So what does a successful cascade look like? Work by Duncan Watts has shown that the vast majority of cascades are small and simple, terminating within one degree of an initial adopting ‘seed.’ Research has also shown that adoptions resulting from chains of referrals are extremely rare; even for the largest cascades observed, the bulk of adoptions often took place within one degree of a few dominant individuals. Conversely, research on the spreading dynamics of a petition organised in opposition to the 2002-2003 Iraq war showed a narrow but very deep tree-like distribution, progressing through many steps and complex paths. The deepness and narrowness of the observed diffusion tree meant that it was fragile—and easily broken at any of the levels required for further distribution. Chain reactions are only successful with the right alignment of factors, and this becomes more likely as more attempts are launched. The rise of social media means that there are now more attempts.

One consequence of these—very recent—developments is the blurring of the public and the private. A significant portion of political information shared online travels through networks that are not necessarily political, but that can be activated for political purposes as circumstances arise. Online protest networks are decentralised structures that pull together local sources of information and create efficient channels for a potentially global diffusion, but they replicate the recruitment dynamics that operated in social networks prior to the emergence of the Internet.

The wave of protests seen in 2011—including the Arab Spring, the Spanish Indignados, and the Global Occupy Campaign—reflects this global interdependence of localised, personal networks, with protest movements emerging spontaneously from the individual actions of many thousands (or millions) of networked users. Political protest movements are seldom stable and fixed organisational structures, and online networks are inherently suited to channeling this fluid commitment and identity. However, systematic research to uncover the bridges and precise network mechanisms that facilitate cross-border diffusion is still lacking. Decentralized networks facilitate mobilisations of unprecedented reach and speed—but are actually not very good at maintaining momentum, or creating particularly stable structures. For this, traditional organisations are still relevant, even while they struggle to maintain a critical mass.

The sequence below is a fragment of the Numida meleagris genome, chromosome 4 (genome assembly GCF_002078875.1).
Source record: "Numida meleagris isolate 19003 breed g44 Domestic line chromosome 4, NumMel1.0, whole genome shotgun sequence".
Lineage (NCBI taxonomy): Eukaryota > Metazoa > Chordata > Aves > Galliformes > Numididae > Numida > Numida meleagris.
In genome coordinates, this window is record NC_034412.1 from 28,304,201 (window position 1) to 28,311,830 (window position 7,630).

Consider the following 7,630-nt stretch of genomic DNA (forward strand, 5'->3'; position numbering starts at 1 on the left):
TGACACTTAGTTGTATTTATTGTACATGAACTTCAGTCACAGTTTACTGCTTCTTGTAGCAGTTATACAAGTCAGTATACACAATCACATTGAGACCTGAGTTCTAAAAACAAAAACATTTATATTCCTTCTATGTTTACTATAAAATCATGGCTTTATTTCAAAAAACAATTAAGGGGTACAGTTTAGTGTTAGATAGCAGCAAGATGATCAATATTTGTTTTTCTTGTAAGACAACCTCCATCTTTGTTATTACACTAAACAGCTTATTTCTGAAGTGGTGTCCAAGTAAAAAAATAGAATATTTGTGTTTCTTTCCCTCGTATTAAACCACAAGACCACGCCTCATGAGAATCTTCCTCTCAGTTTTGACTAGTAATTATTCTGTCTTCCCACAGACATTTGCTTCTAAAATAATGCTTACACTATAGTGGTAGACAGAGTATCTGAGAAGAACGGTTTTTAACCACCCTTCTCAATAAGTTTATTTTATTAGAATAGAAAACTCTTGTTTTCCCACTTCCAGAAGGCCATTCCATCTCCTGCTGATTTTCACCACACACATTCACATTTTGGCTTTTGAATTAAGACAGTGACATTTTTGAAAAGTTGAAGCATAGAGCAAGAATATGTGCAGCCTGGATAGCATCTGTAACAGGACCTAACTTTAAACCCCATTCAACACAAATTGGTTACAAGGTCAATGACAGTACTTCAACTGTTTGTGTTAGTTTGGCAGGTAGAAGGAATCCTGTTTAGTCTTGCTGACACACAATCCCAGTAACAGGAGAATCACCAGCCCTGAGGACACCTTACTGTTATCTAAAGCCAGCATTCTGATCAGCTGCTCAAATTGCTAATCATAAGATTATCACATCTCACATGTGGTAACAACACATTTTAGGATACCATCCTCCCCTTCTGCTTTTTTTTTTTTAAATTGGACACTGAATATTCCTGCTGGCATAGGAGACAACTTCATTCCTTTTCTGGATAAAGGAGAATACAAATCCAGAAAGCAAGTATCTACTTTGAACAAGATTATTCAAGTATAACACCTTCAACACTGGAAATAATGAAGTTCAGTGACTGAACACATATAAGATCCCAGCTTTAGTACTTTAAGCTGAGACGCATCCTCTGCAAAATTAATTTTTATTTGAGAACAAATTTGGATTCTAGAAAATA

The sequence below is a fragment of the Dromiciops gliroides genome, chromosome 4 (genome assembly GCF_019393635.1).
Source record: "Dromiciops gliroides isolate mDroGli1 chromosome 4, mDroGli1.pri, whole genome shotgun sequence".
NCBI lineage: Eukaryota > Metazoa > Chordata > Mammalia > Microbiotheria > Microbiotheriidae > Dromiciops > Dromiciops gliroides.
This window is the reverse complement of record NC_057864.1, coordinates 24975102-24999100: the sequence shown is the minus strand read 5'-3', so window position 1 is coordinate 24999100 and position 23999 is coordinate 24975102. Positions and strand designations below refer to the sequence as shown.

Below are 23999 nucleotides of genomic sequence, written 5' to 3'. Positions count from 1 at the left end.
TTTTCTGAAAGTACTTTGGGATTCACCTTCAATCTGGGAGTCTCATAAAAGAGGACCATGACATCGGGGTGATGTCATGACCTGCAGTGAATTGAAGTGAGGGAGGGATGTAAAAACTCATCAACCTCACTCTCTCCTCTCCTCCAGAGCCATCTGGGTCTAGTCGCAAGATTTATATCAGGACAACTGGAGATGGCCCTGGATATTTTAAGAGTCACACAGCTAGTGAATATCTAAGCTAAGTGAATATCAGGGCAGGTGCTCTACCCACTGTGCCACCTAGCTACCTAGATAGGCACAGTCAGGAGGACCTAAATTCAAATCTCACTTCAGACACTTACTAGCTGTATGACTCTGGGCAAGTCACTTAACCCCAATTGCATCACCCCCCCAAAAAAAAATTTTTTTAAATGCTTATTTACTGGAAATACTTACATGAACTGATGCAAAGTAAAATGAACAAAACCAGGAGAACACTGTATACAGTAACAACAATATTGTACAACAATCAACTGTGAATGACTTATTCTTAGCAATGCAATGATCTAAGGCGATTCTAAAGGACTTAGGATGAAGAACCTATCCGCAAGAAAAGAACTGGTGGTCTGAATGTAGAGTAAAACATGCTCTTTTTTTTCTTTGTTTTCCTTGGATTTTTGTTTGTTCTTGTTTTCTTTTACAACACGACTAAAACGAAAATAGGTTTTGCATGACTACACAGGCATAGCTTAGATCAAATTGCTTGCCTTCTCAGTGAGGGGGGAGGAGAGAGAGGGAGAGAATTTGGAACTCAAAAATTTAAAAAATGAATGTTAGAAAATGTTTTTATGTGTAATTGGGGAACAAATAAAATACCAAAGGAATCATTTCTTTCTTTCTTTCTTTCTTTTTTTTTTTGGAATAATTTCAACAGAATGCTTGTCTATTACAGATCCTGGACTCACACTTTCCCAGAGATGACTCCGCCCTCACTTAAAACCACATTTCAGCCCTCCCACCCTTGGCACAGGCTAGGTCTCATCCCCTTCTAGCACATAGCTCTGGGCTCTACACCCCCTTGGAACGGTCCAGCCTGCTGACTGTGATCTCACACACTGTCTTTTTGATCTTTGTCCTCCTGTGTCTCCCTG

The general failure of traditional organisations to harness the power of these personal networks results from their complex structure, which complicates any attempts at prediction, planning, and engineering. Mobilization paths are difficult to predict because they depend on the right alignment of conditions on different levels—from the local information contexts of individuals who initiate or sustain diffusion chains, to the global assembly of separate diffusion branches. The networked chain reactions that result as people jump onto bandwagons follow complex paths; furthermore, the cumulative effects of these individual actions within the network are not linear, due to feedback mechanisms that can cause sudden changes and flips in mobilisation dynamics, such as exponential growth.

Of course, protest movements are not created by social media technologies; they provide just one mechanism by which a movement can emerge, given the right social, economic, and historical circumstances. We therefore need to focus less on the specific technologies and more on how they are used if we are to explain why most mobilisations fail, but some succeed. Technology is just a part of the story—and today’s Twitter accounts will soon look as dated as the electronic gizmos used by the Zapatistas in the Chiapas jungle.

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Note: This article gives the views of the authors, and not the position of the Policy and Internet Blog, nor of the Oxford Internet Institute.